Martinstown Cyder Circle
A group was formed last year of like minded people who wanted to revive the making of Cyder by the traditional manner in Martinstown. Called “Cyder” because it’s made just using Apples with no additives involved. The original 5 members saw membership increase to 10 this year producing approx. 15 gallons in just a couple of pressings. Not a lot you may say but more than enough for us to enjoy the fruits of our labour at a later date. Hopefully, there will be a category in next year's Village Show.
All different types of apple are shredded then pressed to extract the juice. The juice is placed into a container with a bubble trap on top. No additives or yeast are added as this is not necessary, the liquor starts to ferment almost straight away. The demijohns are left until around Christmas time when then Cyder will have fermented fully. Most Cyders brewed in this manner turn out to be about 6%abv. Some remain cloudy as in Scrumpy whilst others are crystal clear. The taste can be adjusted at this time by blending with raw cane sugar to taste.
In years gone by Cyder was used as ‘part pay’ for farm labourers but it was watered down by the farmer who usually kept the best for his own use. The Cyder was healthier to drink than some of the water supplies.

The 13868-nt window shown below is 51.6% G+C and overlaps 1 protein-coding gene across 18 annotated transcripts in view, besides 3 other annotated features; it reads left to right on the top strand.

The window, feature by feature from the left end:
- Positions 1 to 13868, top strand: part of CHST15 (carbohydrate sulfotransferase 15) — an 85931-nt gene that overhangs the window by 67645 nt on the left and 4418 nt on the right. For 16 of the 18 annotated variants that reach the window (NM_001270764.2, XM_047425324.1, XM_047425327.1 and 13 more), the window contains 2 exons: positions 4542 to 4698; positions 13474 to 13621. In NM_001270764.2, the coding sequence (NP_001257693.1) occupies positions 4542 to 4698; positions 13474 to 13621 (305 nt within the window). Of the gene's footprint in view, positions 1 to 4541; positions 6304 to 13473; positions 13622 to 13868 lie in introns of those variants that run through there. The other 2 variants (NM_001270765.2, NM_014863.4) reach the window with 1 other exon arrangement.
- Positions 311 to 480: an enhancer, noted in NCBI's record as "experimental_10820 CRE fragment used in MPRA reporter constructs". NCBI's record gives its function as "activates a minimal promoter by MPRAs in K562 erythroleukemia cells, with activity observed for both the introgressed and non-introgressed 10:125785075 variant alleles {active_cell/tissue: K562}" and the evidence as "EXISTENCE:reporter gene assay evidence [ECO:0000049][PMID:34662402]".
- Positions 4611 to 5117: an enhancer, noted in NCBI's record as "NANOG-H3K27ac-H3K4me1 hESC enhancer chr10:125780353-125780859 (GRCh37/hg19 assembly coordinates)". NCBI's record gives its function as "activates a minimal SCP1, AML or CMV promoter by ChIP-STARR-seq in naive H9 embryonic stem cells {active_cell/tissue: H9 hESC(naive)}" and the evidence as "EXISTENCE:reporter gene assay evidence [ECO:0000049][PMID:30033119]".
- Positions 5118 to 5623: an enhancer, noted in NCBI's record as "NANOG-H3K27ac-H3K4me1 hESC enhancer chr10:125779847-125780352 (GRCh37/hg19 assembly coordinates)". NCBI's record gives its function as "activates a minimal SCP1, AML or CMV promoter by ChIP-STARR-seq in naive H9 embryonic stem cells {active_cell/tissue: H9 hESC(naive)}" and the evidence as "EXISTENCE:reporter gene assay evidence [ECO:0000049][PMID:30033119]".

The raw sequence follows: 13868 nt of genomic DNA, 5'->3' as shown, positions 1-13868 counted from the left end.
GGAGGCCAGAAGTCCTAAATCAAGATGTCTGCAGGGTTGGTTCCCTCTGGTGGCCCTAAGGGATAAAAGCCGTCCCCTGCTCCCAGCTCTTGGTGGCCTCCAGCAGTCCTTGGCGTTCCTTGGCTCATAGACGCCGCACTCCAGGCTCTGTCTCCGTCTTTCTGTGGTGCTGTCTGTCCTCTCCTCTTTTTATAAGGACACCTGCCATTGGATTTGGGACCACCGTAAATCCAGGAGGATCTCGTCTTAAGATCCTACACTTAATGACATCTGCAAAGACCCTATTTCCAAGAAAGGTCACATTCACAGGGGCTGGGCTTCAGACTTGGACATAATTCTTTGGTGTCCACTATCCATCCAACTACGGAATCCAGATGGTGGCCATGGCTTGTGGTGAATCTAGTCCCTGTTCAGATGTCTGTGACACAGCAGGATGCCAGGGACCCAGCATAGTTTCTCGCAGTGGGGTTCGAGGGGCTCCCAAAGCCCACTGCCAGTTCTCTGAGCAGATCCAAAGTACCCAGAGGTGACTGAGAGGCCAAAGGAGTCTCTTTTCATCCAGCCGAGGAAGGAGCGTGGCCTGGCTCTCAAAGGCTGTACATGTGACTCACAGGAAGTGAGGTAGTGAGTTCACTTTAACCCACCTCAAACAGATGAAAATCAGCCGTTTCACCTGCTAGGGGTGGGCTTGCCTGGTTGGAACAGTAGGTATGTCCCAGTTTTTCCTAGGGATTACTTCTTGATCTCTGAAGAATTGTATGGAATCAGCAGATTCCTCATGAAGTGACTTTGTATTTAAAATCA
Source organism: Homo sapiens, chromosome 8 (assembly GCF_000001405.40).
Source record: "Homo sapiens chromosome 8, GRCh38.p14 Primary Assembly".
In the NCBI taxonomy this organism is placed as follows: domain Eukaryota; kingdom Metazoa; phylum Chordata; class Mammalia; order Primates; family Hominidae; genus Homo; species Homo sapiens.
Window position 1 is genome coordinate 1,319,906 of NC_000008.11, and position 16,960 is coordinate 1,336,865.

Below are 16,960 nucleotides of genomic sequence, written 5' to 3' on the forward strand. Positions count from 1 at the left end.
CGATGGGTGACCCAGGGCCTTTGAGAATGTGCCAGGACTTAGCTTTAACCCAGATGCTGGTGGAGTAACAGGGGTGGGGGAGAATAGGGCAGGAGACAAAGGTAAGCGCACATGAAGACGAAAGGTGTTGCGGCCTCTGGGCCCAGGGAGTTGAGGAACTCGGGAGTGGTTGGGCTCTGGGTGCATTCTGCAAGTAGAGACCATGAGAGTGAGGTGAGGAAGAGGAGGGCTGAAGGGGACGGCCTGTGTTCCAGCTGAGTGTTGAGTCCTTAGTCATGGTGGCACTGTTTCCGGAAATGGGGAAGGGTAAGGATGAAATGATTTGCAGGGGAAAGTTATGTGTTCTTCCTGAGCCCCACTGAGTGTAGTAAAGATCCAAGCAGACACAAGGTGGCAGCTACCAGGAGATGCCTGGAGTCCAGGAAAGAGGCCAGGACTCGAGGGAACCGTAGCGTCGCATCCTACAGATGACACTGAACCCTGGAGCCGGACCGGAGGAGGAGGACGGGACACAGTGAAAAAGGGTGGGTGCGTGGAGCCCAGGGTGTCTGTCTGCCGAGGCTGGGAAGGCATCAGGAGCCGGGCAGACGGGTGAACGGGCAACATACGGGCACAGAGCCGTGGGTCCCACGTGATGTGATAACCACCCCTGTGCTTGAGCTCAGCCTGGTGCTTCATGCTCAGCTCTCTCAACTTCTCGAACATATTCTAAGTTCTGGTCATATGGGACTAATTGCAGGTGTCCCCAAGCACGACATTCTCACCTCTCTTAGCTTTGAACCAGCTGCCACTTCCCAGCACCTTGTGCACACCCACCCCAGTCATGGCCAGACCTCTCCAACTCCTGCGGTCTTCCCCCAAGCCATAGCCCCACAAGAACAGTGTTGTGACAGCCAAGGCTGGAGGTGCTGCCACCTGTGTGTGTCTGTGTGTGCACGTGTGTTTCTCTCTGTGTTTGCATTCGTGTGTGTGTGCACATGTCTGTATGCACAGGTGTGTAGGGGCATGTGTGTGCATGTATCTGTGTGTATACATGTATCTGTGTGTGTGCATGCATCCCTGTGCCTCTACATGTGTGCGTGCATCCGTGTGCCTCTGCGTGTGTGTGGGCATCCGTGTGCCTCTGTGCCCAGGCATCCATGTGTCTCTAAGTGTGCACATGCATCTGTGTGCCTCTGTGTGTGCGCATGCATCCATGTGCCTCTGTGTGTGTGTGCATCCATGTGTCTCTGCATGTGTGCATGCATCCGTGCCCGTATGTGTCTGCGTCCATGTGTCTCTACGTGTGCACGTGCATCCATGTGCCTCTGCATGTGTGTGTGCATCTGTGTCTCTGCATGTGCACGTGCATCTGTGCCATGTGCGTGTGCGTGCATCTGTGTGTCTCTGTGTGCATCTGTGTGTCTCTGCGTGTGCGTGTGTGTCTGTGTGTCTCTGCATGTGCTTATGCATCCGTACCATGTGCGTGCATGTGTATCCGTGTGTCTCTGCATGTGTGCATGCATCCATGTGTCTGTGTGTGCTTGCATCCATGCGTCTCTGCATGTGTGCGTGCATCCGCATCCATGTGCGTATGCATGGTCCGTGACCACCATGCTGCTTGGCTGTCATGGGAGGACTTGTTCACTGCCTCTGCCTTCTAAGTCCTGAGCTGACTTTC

In January when all the brewing/bottling has been done a celebration called a 'Wassail' was held. This entailed giving thanks to the apple trees placing bread/toast soaked in Cyder onto branches and making a lot of noise to drive away evil spirits from the orchards. I tend to think that what really attracted people was the drinking of large quantities of brew and having a feast, usually roast pork and apple sauce. Merry making went on well into the night.
MCC will be holding a Wassail Evening in the Village Hall on January 11th 2020. Tickets will be on sale closer to the event.
New Sign for Martinstown Washing Pool
The Washing Pool renovation has been partly funded by the Parish Council, Dorset Ridgeway Team and the Dorset AONB. Historical information, photo graphs etc courtesy of Margaret Hearing and co-ordination of the project by Martinstown Parish Council.
The Washing Pool is unique in its size and state of preservation. It is one of the rarer structures in this part of the country. A quick internet search throws up approx. another half dozen or so in various states of repair, none of the same original quality. In Dorset I believe there to be one only one other in Littlebredy near Bridehead but not in the same league.
As a small village, with a long history in the farming community, the Parish council thought that the Sheep Washing Pool renovation to be an important historic investment for the village and a visitor attraction. Already, the Pool has been visited by a group from New Zealand. The new information board will only add to that visitor experience and shortly we hope to erect a new finger post to tempt people to explore further than the Brewer's front door.